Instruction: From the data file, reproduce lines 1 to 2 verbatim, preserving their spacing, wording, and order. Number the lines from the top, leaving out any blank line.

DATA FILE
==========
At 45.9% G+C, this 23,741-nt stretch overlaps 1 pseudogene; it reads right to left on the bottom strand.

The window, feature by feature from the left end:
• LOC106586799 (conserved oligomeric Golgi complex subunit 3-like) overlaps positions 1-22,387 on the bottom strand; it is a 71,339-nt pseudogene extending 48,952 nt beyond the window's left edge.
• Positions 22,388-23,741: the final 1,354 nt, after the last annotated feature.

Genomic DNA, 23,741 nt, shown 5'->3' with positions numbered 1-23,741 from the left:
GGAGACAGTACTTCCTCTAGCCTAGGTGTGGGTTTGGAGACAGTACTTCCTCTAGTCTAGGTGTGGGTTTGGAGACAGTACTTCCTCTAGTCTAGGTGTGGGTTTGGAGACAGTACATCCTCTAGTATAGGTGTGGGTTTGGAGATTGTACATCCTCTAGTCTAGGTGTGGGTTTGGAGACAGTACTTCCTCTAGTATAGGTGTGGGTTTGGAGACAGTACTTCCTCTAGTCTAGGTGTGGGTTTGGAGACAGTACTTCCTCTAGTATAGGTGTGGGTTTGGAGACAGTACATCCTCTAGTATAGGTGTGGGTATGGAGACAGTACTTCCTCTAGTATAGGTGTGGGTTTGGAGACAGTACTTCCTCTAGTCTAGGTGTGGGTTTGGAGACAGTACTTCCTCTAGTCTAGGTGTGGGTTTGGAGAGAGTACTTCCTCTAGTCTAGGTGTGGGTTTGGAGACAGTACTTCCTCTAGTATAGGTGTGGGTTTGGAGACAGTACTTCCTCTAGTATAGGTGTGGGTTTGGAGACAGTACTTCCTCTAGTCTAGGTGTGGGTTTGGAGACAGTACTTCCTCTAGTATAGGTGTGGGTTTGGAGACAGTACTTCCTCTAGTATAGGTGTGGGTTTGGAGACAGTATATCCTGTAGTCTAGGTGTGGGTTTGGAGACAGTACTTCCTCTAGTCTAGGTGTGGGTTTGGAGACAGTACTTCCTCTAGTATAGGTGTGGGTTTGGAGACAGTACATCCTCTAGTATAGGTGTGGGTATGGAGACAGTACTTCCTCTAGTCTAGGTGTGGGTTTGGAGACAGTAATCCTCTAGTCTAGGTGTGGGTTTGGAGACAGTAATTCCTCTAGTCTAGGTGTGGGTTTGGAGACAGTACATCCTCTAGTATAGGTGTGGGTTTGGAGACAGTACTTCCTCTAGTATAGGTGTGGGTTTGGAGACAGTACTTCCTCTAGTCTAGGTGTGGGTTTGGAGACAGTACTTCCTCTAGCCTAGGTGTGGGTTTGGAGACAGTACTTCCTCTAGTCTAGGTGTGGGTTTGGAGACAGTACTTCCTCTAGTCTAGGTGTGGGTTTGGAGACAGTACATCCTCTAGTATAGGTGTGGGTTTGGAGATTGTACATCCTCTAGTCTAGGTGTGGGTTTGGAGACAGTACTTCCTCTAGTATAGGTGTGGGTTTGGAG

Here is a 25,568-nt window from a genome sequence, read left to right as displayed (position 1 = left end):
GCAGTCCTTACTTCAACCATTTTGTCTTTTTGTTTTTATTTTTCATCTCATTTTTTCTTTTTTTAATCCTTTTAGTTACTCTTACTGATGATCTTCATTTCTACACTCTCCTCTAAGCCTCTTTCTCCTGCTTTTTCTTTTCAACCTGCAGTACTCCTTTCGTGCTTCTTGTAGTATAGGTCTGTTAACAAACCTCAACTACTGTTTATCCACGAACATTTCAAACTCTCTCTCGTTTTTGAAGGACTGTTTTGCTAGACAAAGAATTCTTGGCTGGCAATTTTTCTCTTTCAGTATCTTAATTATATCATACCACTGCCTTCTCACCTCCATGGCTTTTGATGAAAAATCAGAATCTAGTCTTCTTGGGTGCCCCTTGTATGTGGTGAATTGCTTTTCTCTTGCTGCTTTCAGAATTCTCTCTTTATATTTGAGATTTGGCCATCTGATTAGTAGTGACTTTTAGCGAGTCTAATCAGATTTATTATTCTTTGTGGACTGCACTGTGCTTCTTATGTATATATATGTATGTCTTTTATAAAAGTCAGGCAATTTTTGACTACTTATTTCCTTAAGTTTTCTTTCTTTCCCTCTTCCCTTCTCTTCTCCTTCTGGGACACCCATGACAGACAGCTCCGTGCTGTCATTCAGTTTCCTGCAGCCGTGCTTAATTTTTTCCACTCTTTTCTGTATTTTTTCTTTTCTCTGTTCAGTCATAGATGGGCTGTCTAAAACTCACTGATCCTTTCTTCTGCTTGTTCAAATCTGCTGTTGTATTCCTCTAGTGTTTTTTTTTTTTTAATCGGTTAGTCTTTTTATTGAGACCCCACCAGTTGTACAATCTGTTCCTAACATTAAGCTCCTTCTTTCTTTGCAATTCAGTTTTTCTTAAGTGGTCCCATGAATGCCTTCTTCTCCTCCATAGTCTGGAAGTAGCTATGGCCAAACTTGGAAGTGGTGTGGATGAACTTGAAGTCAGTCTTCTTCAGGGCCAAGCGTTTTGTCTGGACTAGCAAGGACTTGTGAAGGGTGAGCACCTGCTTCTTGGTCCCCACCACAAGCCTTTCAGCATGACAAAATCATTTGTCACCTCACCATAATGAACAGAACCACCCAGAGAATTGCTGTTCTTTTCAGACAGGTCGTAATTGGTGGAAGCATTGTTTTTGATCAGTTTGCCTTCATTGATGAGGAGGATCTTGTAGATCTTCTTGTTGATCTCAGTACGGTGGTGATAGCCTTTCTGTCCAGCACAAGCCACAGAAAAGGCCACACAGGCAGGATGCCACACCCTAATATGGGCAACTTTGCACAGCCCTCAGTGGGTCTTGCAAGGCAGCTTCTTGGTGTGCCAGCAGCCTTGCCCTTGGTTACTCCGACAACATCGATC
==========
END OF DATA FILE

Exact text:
At 45.9% G+C, this 23,741-nt stretch overlaps 1 pseudogene; it reads right to left on the bottom strand.

The window, feature by feature from the left end: